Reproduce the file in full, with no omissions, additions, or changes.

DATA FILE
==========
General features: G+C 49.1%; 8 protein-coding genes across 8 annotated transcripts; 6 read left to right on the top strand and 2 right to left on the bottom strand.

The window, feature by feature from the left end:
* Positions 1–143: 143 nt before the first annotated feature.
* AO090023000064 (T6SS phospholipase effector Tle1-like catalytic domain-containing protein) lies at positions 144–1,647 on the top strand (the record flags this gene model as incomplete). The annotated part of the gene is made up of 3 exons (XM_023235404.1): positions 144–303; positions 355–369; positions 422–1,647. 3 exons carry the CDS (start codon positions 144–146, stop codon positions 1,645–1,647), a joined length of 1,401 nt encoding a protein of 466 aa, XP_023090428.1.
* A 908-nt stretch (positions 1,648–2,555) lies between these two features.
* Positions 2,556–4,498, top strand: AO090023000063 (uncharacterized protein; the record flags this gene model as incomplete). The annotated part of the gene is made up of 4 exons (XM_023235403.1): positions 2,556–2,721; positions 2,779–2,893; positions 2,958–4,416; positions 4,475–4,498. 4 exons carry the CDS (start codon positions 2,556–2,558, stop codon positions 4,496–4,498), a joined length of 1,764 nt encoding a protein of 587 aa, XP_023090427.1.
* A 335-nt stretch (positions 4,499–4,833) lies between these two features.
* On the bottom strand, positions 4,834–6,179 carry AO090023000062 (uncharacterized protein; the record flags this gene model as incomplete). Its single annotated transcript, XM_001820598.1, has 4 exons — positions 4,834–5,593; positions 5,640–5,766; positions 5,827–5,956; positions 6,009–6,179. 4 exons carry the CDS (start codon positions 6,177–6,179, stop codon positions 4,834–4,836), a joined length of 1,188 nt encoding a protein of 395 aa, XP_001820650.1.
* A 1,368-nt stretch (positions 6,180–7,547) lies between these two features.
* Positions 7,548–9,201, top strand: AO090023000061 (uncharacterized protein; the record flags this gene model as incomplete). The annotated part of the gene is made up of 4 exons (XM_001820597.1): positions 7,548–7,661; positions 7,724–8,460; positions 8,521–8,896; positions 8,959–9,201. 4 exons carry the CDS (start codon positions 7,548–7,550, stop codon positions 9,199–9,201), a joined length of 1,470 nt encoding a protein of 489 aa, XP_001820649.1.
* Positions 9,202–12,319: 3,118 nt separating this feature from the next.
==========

General features: G+C 49.1%; 8 protein-coding genes across 8 annotated transcripts; 6 read left to right on the top strand and 2 right to left on the bottom strand.

The window, feature by feature from the left end:
* Positions 1–143: 143 nt before the first annotated feature.
* AO090023000064 (T6SS phospholipase effector Tle1-like catalytic domain-containing protein) lies at positions 144–1,647 on the top strand (the record flags this gene model as incomplete). The annotated part of the gene is made up of 3 exons (XM_023235404.1): positions 144–303; positions 355–369; positions 422–1,647. 3 exons carry the CDS (start codon positions 144–146, stop codon positions 1,645–1,647), a joined length of 1,401 nt encoding a protein of 466 aa, XP_023090428.1.
* A 908-nt stretch (positions 1,648–2,555) lies between these two features.
* Positions 2,556–4,498, top strand: AO090023000063 (uncharacterized protein; the record flags this gene model as incomplete). The annotated part of the gene is made up of 4 exons (XM_023235403.1): positions 2,556–2,721; positions 2,779–2,893; positions 2,958–4,416; positions 4,475–4,498. 4 exons carry the CDS (start codon positions 2,556–2,558, stop codon positions 4,496–4,498), a joined length of 1,764 nt encoding a protein of 587 aa, XP_023090427.1.
* A 335-nt stretch (positions 4,499–4,833) lies between these two features.
* On the bottom strand, positions 4,834–6,179 carry AO090023000062 (uncharacterized protein; the record flags this gene model as incomplete). Its single annotated transcript, XM_001820598.1, has 4 exons — positions 4,834–5,593; positions 5,640–5,766; positions 5,827–5,956; positions 6,009–6,179. 4 exons carry the CDS (start codon positions 6,177–6,179, stop codon positions 4,834–4,836), a joined length of 1,188 nt encoding a protein of 395 aa, XP_001820650.1.
* A 1,368-nt stretch (positions 6,180–7,547) lies between these two features.
* Positions 7,548–9,201, top strand: AO090023000061 (uncharacterized protein; the record flags this gene model as incomplete). The annotated part of the gene is made up of 4 exons (XM_001820597.1): positions 7,548–7,661; positions 7,724–8,460; positions 8,521–8,896; positions 8,959–9,201. 4 exons carry the CDS (start codon positions 7,548–7,550, stop codon positions 9,199–9,201), a joined length of 1,470 nt encoding a protein of 489 aa, XP_001820649.1.
* Positions 9,202–12,319: 3,118 nt separating this feature from the next.